I'm using my Arduino Uno to control a 5V 1A solenoid.

I'm using an N-Channel MOSFET linked to the Uno's 0 pin to switch the solenoid on and off. It is protected by a Schottky diode. Initially, I tested the circuit with the blink example sketch (just set to blink Pin 0 instead of Pin 13). I used the Uno's built in 5V 500mA output and the solenoid "blinked" on/off perfectly at whatever interval I wanted:

5V 1A solenoid controlled by N-Channel MOSFET linked to Arduino Uno I/O pin, powered by Arduino Uno's built in 5V output

I plan on controlling multiple solenoids in a future version, which will draw more current than the Arduino output can supply, so I bought a 5V 12A power supply. I proceeded to test it with my single-solenoid set up using the same blink example sketch:

5V 1A solenoid controlled by N-Channel MOSFET linked to Arduino Uno I/O pin, powered by 5V 12A power supply

When I power the solenoid with my 5V 10A my power supply, the solenoid doesn't push on command. It merely "vibrates," travelling only about .5mm at several hundred Hz. The solenoid vibrates constantly the moment I plug in the power supply, and does so completely independently of whatever interval I have set it to "blink."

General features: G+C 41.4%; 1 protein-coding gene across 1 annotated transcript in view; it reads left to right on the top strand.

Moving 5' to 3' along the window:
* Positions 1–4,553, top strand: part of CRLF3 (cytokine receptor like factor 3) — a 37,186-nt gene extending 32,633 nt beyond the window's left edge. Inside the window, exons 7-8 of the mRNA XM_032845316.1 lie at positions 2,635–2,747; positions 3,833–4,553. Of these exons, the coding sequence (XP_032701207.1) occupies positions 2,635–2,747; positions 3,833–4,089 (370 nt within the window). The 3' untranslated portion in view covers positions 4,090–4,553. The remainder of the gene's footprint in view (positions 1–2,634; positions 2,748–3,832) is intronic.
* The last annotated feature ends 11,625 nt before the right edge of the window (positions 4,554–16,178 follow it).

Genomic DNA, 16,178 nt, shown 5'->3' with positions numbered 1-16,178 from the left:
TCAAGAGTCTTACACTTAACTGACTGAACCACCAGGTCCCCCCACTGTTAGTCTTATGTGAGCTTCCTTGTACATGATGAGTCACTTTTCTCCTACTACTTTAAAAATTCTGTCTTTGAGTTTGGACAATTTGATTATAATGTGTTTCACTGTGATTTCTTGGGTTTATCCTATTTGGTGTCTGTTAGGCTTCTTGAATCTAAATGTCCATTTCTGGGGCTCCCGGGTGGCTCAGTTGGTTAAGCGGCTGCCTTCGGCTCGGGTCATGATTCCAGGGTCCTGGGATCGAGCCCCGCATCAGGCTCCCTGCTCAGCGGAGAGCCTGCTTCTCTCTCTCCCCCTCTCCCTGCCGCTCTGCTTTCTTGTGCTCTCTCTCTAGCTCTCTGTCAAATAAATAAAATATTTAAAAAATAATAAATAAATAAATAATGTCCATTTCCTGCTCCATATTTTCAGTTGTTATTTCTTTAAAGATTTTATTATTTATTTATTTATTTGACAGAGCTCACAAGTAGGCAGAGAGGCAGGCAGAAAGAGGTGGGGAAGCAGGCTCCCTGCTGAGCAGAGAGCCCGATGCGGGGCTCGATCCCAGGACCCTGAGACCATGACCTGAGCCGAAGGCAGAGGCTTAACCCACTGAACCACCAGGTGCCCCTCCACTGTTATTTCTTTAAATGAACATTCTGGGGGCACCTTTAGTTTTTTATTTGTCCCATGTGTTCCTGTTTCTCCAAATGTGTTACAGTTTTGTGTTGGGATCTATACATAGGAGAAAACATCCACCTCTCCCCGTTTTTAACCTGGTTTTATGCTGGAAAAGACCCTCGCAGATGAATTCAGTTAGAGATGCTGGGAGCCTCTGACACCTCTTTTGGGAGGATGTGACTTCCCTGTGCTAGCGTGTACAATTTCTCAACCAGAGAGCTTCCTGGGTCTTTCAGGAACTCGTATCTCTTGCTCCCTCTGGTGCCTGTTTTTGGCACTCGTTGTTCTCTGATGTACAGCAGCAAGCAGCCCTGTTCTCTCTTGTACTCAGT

Any ideas as to what may be causing this to work with the Arduino's built in power supply, but not with an external power supply? I've tested the voltage on my power supply, and it reads 5V as advertised. I'm somewhat new this, and feel like I may be missing something obvious.




1 Answer 1


From your schematics it looks like:

  • you connected the power supply backwards (on both schematics actually, I wonder how come you did not fry your Arduino)
  • the external supply and the Arduino do not share a common ground as they should.

Edit: about the orientation of the power supply:

  • the (−) side of the supply (and GND of the Arduino) should be connected to the source of the N-MOSFET
  • the (+) side of the supply should be connected to the cathode of diode (the side identified by the small white bar)
  • Could you please elaborate on what you mean by the power supply being connected backwards?
    – MaxN
    Commented Oct 21, 2018 at 8:38

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